The Capital Gains Tax Rate is too Low

I will never be one to “punish” people for becoming wealthy. I don’t believe that obtaining wealth is some type of sin. But when Warren Buffet speaks, I tend to listen. In 2010, Warren Buffet paid $6,938,744 in taxes, which was a 17.4% effective tax rate. His tax rate was lower than any of the 20 other people in his office. In his op-ed, Buffet claims that he and his friends “have been coddled long enough by a “billionaire-fiendly Congress” and calls to a tax increase on those making more than $1 million, and an additional increase on those making more than $10 million. This increases would affect 250,000 households.

If you’ve been following the presidential campaign of 2012, then you have probably seen capital gains being discussed. A lot of this stems from the tax rates that President Obama, and particularly Presidential Candidate Romney have been paying. In 2011 Obama paid a 23.37% tax rate ($184k in taxes on an AGI of $789k). While not as low as many super wealthy, it’s still considerably less than someone earning $150,000 working a normal daily job with no capital gains. Last year I paid a 22.2% effective tax rate. However, Romney’s tax return shows that he has kept his tax rates quite a bit lower by taking advantage of low capital gains tax rates. Last year Romney paid a 15.4% tax rate, and claims that he hasn’t paid less than 13% in the prior ten years, although he won’t release any prior returns.

Obviously, taking advantage of capital gains and paying a lower tax rate isn’t a crime. But that doesn’t mean that the capital gains tax rate should be kept so low. And frankly, I’m not quite sure why some people support the tax rates. Okay, actually I do. I’ve heard the same soundbites and arguments. I used to believe them. But over time, some of my philosophies have changed and I prefer to look at the data rather than the theories or soundbites. We all know that the government has some current revenue and spending imbalances that have to be corrected. To help increase tax revenues, President Obama has proposed extending the bush-era tax cuts for households making less than $250,000, while allowing them to expire for those making over $250,000. This would increase the capital gains tax rate from 15% to 23.8%.

I understand why people making $260k aren’t big fans of this proposal. If they’re like many people, they aren’t saving as much as you might think, even with their high income. That means that they aren’t getting significant amounts of their yearly income from investments. But what about those people who do earn a significant amount from investments? I find it difficult to comprehend why someone who earns $500k on investments during a year should pay $75k in taxes, while a world-class heart surgeon should pay $200,000 or more on the same income.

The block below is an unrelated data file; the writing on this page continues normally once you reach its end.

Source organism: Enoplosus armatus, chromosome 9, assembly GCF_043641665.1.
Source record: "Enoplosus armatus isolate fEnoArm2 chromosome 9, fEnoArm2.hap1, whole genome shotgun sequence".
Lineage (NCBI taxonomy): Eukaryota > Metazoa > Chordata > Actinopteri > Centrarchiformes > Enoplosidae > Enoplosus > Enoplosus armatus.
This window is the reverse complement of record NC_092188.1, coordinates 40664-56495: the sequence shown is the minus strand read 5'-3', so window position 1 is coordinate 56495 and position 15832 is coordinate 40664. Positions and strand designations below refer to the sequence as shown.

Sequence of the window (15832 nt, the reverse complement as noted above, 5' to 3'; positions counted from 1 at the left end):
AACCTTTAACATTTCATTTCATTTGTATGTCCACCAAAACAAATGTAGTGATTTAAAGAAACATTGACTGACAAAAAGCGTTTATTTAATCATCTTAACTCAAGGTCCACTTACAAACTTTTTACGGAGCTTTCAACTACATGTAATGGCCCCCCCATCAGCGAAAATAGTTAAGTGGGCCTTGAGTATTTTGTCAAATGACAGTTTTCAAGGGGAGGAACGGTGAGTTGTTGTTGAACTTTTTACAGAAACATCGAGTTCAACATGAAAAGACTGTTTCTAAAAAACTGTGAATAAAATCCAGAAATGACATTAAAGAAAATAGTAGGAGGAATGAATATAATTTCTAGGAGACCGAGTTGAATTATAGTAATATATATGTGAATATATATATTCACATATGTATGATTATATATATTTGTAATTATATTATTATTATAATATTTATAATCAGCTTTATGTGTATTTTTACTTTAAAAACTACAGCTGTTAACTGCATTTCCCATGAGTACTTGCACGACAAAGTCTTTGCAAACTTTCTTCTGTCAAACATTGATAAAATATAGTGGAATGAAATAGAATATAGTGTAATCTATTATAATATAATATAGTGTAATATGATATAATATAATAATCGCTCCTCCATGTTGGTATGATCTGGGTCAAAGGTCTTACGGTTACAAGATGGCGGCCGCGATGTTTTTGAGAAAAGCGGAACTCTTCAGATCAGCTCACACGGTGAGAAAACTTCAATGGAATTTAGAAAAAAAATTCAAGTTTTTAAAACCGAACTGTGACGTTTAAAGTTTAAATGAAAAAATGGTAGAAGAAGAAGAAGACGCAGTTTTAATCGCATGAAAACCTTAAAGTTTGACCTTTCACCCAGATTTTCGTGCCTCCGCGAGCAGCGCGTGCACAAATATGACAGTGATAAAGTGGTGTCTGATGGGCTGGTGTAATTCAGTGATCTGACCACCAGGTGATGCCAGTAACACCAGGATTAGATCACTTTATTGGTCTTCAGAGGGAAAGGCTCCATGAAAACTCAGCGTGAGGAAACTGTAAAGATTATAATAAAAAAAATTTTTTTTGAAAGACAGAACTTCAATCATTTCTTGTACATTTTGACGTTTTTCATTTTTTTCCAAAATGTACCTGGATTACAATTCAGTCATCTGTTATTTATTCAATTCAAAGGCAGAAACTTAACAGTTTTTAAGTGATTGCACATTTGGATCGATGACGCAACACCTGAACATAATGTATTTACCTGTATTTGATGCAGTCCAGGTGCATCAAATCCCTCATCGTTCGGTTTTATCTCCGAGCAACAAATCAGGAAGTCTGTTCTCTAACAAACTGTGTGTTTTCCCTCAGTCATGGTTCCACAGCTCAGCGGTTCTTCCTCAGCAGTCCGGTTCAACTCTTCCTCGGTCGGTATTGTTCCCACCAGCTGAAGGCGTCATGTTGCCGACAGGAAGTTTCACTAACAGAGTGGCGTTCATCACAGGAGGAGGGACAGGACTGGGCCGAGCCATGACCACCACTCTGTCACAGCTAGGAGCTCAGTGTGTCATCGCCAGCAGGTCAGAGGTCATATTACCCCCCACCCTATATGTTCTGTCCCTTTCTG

And trust me, I really have heard the arguments…

  • lower capital gains tax rates encourage risk-taking and entrepreneurship
  • lower capital gains tax rates offset double taxation of company profits
  • lower capital gains tax rates would encourage people to move assets to other countries
  • lower capital gains tax rates would decrease tax revenues because fewer people would sell assets with gains

These arguments are dreamed up in order to try to justify a belief that some people have…for whatever reason. Unfortunately, many of these people hold high positions in our government. Paul Ryan, Republican Vice Presidential Candidate, introduced A Roadmap for America’s Future in 2010, which proposed eliminating taxes on capital gains and dividends. Romney, in a debate with Newt Gingrich, said that “under that plan, I’d have paid no taxes in the last two years.”

Here are some facts that I think make the case against low taxes, particularly capital gains taxes, pretty clear:

  • Between 1950 and 2010, in years when the top marginal tax bracket was 25-39%, average real GDP growth rate was less than 2.5%
  • Between 1950 and 2010, in years when the top marginal tax bracket was 39-100% (some years were 90%+), the average real GDP growth rate was above 3.5%